- Page 1Advent PQG9002 PC
- Page 2 Advent PQG9002 PC
- Page 3 Advent PQG9002 PC
- Page 4 Feature Table
- Page 5 Performance Results
If you could stick the Advent’s noise you might think this would be an okay base system which you could upgrade later on, but though there are plenty of free drive bays (one free 5.25in bay, one external 3.5in and four internal ones) and even a bit of motherboard expansion (one PCI and one PCIe x4), you can’t upgrade the RAM because both slots are filled, and the generic 350W power supply won’t handle a powerful graphics card.
Admittedly this is not a system aimed at the kind of consumer who would upgrade, so let’s take a look at the peripherals. The keyboard is a matte black PS2 model with a completely bog-standard layout, lacking even basic multimedia controls like volume. The keys are quiet but rather mushy so if you do plan on doing a lot of typing, you’ll want to replace this keyboard straight away.
The optical ambidextrous mouse is a lot better. First of all it’s USB rather than PS2 and its shape is fairly comfortable, while the combination of matte and gloss black plastic isn’t too unattractive. Its two-way rubberised scroll wheel is also quite comfortable, and offers notched feedback so you could even use it for some light gaming. Both of the mouse’s main buttons have a nice positive spring, but the wheel’s click is a bit stiff.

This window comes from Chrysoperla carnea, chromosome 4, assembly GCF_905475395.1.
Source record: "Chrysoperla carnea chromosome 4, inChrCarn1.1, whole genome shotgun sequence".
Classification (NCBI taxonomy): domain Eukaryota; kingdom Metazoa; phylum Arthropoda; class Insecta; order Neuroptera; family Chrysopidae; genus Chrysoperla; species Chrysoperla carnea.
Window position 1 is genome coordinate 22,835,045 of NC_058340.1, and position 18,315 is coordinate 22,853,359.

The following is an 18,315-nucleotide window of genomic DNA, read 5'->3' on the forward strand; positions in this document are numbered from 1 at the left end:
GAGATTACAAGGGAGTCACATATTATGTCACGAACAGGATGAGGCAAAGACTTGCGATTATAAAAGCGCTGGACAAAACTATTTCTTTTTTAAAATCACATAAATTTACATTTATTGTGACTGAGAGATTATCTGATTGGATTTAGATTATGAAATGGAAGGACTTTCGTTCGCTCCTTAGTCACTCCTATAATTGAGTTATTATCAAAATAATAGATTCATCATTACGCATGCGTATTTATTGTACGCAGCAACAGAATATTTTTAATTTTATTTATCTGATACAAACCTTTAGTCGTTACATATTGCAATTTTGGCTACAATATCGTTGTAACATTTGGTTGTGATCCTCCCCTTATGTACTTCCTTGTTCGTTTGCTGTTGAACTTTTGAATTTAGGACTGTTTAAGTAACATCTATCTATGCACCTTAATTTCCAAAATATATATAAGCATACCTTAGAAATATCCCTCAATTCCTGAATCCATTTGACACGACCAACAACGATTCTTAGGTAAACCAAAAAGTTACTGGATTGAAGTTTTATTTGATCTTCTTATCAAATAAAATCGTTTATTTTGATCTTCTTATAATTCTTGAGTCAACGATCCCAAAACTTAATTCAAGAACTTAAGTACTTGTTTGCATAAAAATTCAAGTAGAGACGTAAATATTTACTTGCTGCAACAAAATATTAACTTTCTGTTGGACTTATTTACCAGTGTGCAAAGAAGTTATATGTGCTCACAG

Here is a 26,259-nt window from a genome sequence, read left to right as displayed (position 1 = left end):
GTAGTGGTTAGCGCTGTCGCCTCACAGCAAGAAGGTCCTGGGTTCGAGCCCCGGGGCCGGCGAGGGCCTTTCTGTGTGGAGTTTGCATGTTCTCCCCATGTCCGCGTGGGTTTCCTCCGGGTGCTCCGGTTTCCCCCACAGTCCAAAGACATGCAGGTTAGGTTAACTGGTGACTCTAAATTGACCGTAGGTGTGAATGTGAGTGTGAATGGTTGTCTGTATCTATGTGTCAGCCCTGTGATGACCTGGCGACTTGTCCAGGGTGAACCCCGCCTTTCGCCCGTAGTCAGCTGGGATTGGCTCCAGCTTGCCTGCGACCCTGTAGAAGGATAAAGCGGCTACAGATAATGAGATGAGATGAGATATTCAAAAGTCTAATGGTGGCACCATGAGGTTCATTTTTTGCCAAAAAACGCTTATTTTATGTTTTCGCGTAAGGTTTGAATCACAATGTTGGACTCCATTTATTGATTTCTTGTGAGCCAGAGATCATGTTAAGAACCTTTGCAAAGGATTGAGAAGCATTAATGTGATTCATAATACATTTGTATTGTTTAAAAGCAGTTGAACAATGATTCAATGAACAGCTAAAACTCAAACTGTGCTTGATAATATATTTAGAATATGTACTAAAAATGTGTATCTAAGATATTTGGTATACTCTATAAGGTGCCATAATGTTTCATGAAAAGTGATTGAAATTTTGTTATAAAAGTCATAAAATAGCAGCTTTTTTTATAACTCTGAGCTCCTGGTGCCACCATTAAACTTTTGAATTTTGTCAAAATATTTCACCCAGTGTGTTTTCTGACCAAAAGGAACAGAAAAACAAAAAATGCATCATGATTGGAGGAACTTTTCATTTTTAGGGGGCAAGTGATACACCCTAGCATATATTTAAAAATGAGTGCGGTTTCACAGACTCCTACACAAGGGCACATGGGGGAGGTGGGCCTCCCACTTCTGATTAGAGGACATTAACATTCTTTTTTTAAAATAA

Back to the PC, and sitting behind the sliding brushed-metal panel on the machine’s front – one of the few really classy touches – is a memory card reader that will take all the popular formats, two USB ports plus headphone and microphone jacks. Above this is the DVD-Rewriter while below it resides a large power button that’s nicely backlit in blue when the machine is turned on. Below this again is a small but far too easily-pressed reset button.
Around the back is a basic selection of connections including two PS2 and four USB ports, an Ethernet connection and three analogue 3.5mm audio jacks – no sign of eSATA here. VGA, DVI and HDMI outputs are provided by the video card, and Advent definitely deserves some praise for covering the motherboard’s integrated VGA and DVI ports with removable rubber seals to prevent confusion for the less tech-savvy consumer.